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Sunday, September 26, 2010

The police cover-up continues

Confederate Yankee reports on the inquest:
So it would appear that the prosecutors and the police are indeed on the same page in this case. Whatever animosity they might bear toward each other is being put aside and a common front presented. What is the significance of the apparent approach of the police and prosecutors to date? Even if one accepts their theory that Scott was a drug addict and an aggressive gun nut intent on carrying a gun wherever he wanted, who, through gross drug-induced impairment, brought about his own death, all of this should rightfully be nothing more than mitigating evidence that might have some bearing on the severity of a charge to be brought against the officers, or to be considered only after a potential future conviction as mitigating factors relating to sentencing.

What still remains is what the officers knew or reasonably could have known or inferred at the time they confronted Scott at the main entrance of Costco and made the decision to pull the trigger. It is this event, compressed in time, that should be the prosecutor’s foremost concern. Scott’s life history and his physical and mental health status could have, in at least some way, put him on a collision course with the police that day. But the ultimate question is whether they, knowing nothing about Scott but what they heard on the radio on the way to Costco, and apparently finding themselves surprised when a Costco employee suddenly pointed out a man they had never before seen, were justified under the law by his actions in the handful of seconds before they fired at least seven rounds into him. Under this, the only standard that truly matters, the evidence presented at the Inquest does not yet tend to favor or conclusively exonerate the police.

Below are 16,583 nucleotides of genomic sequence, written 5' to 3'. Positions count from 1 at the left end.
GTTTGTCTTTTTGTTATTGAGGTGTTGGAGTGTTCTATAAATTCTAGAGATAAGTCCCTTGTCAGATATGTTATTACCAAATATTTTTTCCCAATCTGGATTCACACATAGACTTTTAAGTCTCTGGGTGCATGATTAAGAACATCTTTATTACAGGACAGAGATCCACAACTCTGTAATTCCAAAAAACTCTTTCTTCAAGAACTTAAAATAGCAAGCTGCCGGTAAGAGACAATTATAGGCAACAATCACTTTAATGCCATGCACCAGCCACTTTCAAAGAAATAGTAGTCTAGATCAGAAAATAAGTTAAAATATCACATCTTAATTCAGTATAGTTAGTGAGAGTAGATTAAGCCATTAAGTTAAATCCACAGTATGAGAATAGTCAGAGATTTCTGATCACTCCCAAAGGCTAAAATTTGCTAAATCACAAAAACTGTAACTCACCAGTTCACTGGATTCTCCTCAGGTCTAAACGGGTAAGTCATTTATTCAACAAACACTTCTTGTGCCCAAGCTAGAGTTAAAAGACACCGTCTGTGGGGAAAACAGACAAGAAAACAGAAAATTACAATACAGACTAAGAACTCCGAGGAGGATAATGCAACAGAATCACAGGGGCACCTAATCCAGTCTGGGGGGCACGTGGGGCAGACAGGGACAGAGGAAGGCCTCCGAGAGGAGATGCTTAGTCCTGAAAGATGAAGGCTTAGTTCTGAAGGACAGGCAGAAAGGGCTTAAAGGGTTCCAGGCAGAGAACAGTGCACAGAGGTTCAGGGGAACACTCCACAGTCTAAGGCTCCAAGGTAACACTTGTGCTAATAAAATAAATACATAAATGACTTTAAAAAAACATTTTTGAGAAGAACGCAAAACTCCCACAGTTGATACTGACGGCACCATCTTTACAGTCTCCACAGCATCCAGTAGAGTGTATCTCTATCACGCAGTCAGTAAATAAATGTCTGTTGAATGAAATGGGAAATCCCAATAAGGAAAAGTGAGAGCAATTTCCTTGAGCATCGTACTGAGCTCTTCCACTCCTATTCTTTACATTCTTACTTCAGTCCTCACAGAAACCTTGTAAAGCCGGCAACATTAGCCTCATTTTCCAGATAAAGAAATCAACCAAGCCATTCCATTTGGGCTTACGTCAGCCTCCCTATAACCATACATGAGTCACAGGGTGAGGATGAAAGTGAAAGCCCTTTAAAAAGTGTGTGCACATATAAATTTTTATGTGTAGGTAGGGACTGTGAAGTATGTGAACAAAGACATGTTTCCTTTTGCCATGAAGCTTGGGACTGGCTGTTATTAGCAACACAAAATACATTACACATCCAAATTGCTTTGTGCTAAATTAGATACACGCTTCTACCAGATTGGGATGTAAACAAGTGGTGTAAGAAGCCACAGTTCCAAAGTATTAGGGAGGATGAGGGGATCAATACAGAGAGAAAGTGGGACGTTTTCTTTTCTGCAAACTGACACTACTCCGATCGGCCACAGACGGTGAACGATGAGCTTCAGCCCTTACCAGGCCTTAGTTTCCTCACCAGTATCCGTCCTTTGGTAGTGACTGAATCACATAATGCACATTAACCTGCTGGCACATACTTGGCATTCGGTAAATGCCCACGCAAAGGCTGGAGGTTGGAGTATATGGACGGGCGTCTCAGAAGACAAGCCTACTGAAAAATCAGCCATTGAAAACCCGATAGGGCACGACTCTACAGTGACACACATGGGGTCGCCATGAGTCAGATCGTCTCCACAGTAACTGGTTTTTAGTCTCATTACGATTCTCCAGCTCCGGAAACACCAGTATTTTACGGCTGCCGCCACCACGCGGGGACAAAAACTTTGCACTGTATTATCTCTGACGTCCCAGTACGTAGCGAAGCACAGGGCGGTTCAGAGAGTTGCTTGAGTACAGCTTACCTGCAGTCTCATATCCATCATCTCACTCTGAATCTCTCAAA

There is no question that the police are lying. The fact that the man was shot five times in the back, and that an ambulance driver saw them take Scott's holstered weapon out of his waistband and put it on the ground, is enough to condemn them of not only an unlawful and lethal shooting, but obstruction of justice as well.

One police officer commented: "Seems as if many here are not willing to give Law Enforcement the benefit of the doubt until the inquest is over. This saddens me as a Police Officer and retired Marine."

No, we're not. Because Law Enforcement doesn't merit it anymore. Not all cops are murderers, thieves, and pedophiles, but most cops are willing to look the other way whenever their "brother" cops commit crimes. And that is why they fully merit the contempt in which they are now held by so many Americans. A badge is not a license to commit more crime than the average civilian, it is an indication that the police are to be held to a higher standard of behavior, not a lower one.

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